Mediation is a form of voluntary alternative dispute resolution. Mediation is used in family law in various contexts: divorce, legal separation, custody and placement disputes, grandparent visitation disputes, and pre- or post-nuptial agreements. Mediation in these contexts are discussed below.
The mediator is a neutral third party who helps to facilitate communication between the interested parties. The mediator is not an advocate for any of the parties and cannot provide legal advice. It is often encouraged that parties obtain their own attorney to consult with during mediation. If there is an agreement between the parties, the mediator puts the agreement into writing for the parties. The fees and costs of the mediator is shared equally between the parties.
Before Filing for Divorce
Mediation can be a cost-effective and successful way to resolve issues in a divorce. Spouses who are considering divorce may engage in the mediation process before filing. By doing so, the spouses have a chance to flesh out the issues and come to a mutual understanding on their own pace before the divorce papers are filed. By engaging in mediation before filing, the spouses can come to an agreement and avoid having to go to court more than is necessary.
After Filing for Divorce
Parties can engage in mediation after the filing of divorce to address all of the issues that arise in the divorce or only specific issues they choose. If the parties have attorneys, they may choose to have their attorneys participate in the mediation process. Some counties require that the parties are referred to mediation when there are financial issues while other counties only require a mediation referral when there are disputes regarding custody and placement.
Parties can agree to mediate any issues that arise after the court has entered a final order. In the court’s order itself, the parties may be required to try mediation before filing a motion with the court. When using mediation in post-judgment matters, the issues discussed in mediation are usually only those issues brought up in the post-judgment motion. However, the parties can agree to mediate issues not in the post-judgment motion.
When there is a dispute regarding custody and/or placement, the court may refer the parties to mediation. The parties will be assigned a mediator who helps the parties to resolve the issues of custody and placement. By agreement, the parties can discuss child support and incorporate their agreement into the mediated agreement as well.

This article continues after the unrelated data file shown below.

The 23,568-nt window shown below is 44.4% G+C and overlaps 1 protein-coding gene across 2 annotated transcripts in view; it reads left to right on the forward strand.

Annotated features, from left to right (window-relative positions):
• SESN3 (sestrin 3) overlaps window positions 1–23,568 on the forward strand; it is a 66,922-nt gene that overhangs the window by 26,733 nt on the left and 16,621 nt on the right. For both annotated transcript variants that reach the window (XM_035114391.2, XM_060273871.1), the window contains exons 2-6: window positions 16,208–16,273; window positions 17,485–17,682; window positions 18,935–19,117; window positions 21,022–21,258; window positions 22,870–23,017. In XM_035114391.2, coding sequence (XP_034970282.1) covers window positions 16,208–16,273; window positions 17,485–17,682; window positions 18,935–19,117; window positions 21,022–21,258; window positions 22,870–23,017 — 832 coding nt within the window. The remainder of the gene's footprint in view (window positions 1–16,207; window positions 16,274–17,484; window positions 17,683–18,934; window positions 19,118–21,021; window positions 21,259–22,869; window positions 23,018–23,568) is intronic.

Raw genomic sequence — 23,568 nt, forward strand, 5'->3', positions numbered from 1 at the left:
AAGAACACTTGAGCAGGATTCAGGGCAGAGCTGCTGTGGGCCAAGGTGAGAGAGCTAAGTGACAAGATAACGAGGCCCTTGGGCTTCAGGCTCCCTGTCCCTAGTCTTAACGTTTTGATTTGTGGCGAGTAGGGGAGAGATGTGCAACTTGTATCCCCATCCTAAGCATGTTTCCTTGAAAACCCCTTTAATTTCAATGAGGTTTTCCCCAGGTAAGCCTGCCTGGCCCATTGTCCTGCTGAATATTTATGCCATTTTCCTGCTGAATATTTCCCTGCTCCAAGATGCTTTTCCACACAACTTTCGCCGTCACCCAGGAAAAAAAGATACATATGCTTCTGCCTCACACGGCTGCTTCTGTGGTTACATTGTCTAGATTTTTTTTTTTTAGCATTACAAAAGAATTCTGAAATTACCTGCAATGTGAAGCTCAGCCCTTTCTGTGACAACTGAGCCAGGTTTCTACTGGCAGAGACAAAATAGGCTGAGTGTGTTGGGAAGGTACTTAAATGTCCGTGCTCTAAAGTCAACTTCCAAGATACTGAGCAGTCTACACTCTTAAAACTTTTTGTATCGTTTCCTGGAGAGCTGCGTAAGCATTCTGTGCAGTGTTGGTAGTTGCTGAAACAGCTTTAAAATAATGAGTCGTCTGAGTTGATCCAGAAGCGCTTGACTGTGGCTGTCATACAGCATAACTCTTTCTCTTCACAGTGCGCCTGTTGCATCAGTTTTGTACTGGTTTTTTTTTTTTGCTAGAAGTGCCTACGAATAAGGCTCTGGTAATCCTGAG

Sometimes, the parties have previously agreed to or agree to use a mediator who they prefer. This will satisfy the court’s mandatory referral to mediation. This would be considered private-pay mediation and the mediator may charge his/her private-rate.
When there is a dispute regarding a grandparent’s petition for visitation, the parties may be referred to or elect to engage in mediation. Mediation may be a great tool for grandparents to discuss their request for visitation since the law does not favor interference with parental rights. Mediating issues of grandparent visitations allow the parties to discuss privately their concerns and come to a mutually acceptable resolution.
Couples can agree to mediate their nuptial agreements. Nuptial agreements can be entered into before (pre) or after (post) marriage. The mediation process involving nuptial agreements is unique in that the mediator facilities communication between the parties in such a way that focuses on the union rather than the break-up. However, the mediator is not a substitute independent counsel and the parties are still encouraged to obtain separate counsels.
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